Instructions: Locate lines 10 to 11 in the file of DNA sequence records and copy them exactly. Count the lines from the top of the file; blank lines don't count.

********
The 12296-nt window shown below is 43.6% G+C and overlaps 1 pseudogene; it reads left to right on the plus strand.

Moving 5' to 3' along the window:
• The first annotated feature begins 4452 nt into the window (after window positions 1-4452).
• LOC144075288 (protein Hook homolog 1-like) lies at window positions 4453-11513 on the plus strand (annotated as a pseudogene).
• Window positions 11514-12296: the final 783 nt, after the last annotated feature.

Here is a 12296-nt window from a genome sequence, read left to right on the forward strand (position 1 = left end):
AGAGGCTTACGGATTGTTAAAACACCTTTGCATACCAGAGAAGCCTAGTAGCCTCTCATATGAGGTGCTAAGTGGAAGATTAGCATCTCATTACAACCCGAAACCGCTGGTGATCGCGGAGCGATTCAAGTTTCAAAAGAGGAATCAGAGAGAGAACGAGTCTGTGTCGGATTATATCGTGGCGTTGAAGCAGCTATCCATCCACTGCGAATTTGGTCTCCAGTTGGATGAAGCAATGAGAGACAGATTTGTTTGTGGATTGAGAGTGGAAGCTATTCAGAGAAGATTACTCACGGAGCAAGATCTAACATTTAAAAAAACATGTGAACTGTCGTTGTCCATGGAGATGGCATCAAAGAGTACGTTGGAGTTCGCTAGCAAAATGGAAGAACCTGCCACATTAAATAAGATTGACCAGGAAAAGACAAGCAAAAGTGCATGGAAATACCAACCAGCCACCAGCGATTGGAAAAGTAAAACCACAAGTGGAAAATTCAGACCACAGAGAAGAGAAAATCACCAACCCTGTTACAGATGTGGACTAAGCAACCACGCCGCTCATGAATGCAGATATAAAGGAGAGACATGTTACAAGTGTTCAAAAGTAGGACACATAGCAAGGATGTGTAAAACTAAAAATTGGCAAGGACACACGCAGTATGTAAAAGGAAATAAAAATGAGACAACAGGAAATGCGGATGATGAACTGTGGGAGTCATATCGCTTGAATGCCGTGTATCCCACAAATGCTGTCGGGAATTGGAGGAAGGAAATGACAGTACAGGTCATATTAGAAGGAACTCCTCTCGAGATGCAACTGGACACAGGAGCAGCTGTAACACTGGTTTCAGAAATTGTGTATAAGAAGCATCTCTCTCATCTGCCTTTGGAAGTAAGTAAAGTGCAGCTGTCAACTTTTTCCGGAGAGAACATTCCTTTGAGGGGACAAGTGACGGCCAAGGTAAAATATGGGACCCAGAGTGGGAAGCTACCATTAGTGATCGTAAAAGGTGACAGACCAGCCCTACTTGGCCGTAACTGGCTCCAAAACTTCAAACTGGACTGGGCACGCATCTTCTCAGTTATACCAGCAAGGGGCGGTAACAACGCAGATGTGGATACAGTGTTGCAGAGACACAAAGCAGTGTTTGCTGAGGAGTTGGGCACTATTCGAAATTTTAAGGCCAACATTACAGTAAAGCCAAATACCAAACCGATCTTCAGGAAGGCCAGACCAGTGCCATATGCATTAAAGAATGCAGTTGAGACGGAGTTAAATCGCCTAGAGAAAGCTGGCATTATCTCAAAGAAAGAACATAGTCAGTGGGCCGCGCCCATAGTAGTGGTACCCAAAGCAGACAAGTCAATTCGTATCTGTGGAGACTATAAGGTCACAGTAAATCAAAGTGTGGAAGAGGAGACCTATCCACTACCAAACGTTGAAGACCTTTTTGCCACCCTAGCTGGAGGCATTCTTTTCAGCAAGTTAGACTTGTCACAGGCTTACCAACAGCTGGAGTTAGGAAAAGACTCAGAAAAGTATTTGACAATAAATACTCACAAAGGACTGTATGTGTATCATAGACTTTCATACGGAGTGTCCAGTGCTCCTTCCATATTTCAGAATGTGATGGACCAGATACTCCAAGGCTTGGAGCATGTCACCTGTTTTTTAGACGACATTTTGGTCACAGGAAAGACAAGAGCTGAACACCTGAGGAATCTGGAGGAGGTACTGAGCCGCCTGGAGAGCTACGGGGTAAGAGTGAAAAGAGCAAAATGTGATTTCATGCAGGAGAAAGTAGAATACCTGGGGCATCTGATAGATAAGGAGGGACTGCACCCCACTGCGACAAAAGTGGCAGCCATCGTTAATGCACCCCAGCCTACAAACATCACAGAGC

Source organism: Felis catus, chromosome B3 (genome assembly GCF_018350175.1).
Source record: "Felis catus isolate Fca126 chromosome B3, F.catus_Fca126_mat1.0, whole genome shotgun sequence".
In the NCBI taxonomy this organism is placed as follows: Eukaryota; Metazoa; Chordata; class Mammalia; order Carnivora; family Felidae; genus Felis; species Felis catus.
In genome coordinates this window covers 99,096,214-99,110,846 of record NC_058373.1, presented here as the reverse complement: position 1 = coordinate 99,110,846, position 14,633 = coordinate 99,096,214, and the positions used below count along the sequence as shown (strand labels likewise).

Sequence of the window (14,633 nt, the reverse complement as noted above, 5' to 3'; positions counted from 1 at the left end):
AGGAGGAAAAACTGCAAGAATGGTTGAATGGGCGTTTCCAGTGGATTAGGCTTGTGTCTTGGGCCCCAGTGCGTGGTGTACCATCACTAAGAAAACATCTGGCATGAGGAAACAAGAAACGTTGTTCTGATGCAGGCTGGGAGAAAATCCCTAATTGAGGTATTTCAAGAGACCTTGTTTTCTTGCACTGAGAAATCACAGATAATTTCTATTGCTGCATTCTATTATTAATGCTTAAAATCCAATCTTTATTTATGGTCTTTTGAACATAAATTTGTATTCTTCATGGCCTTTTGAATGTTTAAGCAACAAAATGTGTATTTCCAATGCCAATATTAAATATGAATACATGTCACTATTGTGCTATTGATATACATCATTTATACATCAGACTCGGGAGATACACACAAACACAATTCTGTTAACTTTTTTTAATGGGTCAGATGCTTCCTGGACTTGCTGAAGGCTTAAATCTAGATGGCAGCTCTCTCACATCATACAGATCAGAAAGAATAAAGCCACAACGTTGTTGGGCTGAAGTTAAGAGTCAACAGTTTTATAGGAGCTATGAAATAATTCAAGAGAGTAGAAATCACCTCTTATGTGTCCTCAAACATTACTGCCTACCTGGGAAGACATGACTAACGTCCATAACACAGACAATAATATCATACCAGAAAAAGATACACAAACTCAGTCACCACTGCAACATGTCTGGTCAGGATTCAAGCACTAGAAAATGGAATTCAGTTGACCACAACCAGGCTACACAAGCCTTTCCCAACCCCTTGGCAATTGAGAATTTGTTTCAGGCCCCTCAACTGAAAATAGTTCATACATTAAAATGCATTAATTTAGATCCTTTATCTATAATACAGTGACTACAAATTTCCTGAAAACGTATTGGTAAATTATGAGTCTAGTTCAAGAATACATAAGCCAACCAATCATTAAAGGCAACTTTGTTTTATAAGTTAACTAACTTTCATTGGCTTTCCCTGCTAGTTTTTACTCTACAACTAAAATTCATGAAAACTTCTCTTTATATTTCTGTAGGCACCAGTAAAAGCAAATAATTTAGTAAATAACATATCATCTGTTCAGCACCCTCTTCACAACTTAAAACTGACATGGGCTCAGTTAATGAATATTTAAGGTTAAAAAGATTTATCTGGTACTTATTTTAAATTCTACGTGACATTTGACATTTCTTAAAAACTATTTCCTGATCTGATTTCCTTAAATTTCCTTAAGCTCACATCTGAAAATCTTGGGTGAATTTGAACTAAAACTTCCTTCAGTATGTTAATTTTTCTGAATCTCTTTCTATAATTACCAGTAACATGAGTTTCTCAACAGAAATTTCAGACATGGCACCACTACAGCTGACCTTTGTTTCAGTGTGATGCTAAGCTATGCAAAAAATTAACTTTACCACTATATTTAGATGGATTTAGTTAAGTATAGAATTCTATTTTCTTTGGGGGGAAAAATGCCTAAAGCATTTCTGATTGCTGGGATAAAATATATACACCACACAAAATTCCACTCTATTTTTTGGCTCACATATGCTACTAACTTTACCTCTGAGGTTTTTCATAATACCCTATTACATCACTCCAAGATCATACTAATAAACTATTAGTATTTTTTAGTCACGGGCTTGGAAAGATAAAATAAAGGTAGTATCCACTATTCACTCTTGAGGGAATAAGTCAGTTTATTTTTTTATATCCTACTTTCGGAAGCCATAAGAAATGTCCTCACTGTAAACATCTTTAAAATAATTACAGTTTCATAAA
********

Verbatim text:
In the NCBI taxonomy this organism is placed as follows: Eukaryota; Metazoa; Chordata; class Mammalia; order Carnivora; family Felidae; genus Felis; species Felis catus.
In genome coordinates this window covers 99,096,214-99,110,846 of record NC_058373.1, presented here as the reverse complement: position 1 = coordinate 99,110,846, position 14,633 = coordinate 99,096,214, and the positions used below count along the sequence as shown (strand labels likewise).